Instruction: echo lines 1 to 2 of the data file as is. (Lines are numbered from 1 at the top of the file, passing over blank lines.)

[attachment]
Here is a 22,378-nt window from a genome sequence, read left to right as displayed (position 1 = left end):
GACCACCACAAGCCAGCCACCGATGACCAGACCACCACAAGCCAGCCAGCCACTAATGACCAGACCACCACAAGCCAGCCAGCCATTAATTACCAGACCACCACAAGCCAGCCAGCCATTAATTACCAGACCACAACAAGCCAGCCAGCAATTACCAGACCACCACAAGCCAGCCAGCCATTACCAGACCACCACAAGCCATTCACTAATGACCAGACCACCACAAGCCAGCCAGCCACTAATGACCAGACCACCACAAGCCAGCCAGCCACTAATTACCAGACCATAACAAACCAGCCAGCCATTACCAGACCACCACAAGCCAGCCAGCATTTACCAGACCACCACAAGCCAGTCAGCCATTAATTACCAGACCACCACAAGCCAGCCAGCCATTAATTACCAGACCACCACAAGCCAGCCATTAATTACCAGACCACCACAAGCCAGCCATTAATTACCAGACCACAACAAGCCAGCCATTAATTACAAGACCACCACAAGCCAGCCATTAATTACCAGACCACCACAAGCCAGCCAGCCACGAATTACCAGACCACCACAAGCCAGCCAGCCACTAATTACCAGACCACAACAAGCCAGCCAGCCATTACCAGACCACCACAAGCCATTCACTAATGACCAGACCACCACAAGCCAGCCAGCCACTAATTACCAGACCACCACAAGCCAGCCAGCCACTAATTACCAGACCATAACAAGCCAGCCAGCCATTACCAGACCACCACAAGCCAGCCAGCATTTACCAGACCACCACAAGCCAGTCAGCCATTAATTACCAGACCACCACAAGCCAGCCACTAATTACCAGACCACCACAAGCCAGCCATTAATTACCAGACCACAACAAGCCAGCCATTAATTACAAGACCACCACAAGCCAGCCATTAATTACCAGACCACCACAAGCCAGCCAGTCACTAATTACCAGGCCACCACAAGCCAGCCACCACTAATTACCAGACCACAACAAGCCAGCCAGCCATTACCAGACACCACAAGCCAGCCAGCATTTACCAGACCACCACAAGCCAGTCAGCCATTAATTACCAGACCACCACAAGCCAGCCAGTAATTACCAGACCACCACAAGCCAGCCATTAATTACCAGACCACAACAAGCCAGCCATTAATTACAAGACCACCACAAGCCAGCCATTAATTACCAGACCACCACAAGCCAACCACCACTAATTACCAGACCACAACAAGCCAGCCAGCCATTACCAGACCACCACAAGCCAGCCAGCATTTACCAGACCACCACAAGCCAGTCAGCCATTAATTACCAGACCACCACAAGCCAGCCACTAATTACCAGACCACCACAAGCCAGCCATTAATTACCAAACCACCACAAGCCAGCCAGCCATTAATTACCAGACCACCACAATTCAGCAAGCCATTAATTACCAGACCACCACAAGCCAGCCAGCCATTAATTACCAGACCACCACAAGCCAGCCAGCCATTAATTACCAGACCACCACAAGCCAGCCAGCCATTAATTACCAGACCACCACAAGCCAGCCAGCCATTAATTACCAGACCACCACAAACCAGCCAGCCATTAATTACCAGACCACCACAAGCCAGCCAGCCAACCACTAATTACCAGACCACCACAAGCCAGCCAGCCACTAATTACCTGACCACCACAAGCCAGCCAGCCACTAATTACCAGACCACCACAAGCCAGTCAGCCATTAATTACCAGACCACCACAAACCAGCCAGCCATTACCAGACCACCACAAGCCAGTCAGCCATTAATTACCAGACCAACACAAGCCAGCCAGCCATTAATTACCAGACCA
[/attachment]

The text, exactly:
Here is a 22,378-nt window from a genome sequence, read left to right as displayed (position 1 = left end):
GACCACCACAAGCCAGCCACCGATGACCAGACCACCACAAGCCAGCCAGCCACTAATGACCAGACCACCACAAGCCAGCCAGCCATTAATTACCAGACCACCACAAGCCAGCCAGCCATTAATTACCAGACCACAACAAGCCAGCCAGCAATTACCAGACCACCACAAGCCAGCCAGCCATTACCAGACCACCACAAGCCATTCACTAATGACCAGACCACCACAAGCCAGCCAGCCACTAATGACCAGACCACCACAAGCCAGCCAGCCACTAATTACCAGACCATAACAAACCAGCCAGCCATTACCAGACCACCACAAGCCAGCCAGCATTTACCAGACCACCACAAGCCAGTCAGCCATTAATTACCAGACCACCACAAGCCAGCCAGCCATTAATTACCAGACCACCACAAGCCAGCCATTAATTACCAGACCACCACAAGCCAGCCATTAATTACCAGACCACAACAAGCCAGCCATTAATTACAAGACCACCACAAGCCAGCCATTAATTACCAGACCACCACAAGCCAGCCAGCCACGAATTACCAGACCACCACAAGCCAGCCAGCCACTAATTACCAGACCACAACAAGCCAGCCAGCCATTACCAGACCACCACAAGCCATTCACTAATGACCAGACCACCACAAGCCAGCCAGCCACTAATTACCAGACCACCACAAGCCAGCCAGCCACTAATTACCAGACCATAACAAGCCAGCCAGCCATTACCAGACCACCACAAGCCAGCCAGCATTTACCAGACCACCACAAGCCAGTCAGCCATTAATTACCAGACCACCACAAGCCAGCCACTAATTACCAGACCACCACAAGCCAGCCATTAATTACCAGACCACAACAAGCCAGCCATTAATTACAAGACCACCACAAGCCAGCCATTAATTACCAGACCACCACAAGCCAGCCAGTCACTAATTACCAGGCCACCACAAGCCAGCCACCACTAATTACCAGACCACAACAAGCCAGCCAGCCATTACCAGACACCACAAGCCAGCCAGCATTTACCAGACCACCACAAGCCAGTCAGCCATTAATTACCAGACCACCACAAGCCAGCCAGTAATTACCAGACCACCACAAGCCAGCCATTAATTACCAGACCACAACAAGCCAGCCATTAATTACAAGACCACCACAAGCCAGCCATTAATTACCAGACCACCACAAGCCAACCACCACTAATTACCAGACCACAACAAGCCAGCCAGCCATTACCAGACCACCACAAGCCAGCCAGCATTTACCAGACCACCACAAGCCAGTCAGCCATTAATTACCAGACCACCACAAGCCAGCCACTAATTACCAGACCACCACAAGCCAGCCATTAATTACCAAACCACCACAAGCCAGCCAGCCATTAATTACCAGACCACCACAATTCAGCAAGCCATTAATTACCAGACCACCACAAGCCAGCCAGCCATTAATTACCAGACCACCACAAGCCAGCCAGCCATTAATTACCAGACCACCACAAGCCAGCCAGCCATTAATTACCAGACCACCACAAGCCAGCCAGCCATTAATTACCAGACCACCACAAACCAGCCAGCCATTAATTACCAGACCACCACAAGCCAGCCAGCCAACCACTAATTACCAGACCACCACAAGCCAGCCAGCCACTAATTACCTGACCACCACAAGCCAGCCAGCCACTAATTACCAGACCACCACAAGCCAGTCAGCCATTAATTACCAGACCACCACAAACCAGCCAGCCATTACCAGACCACCACAAGCCAGTCAGCCATTAATTACCAGACCAACACAAGCCAGCCAGCCATTAATTACCAGACCA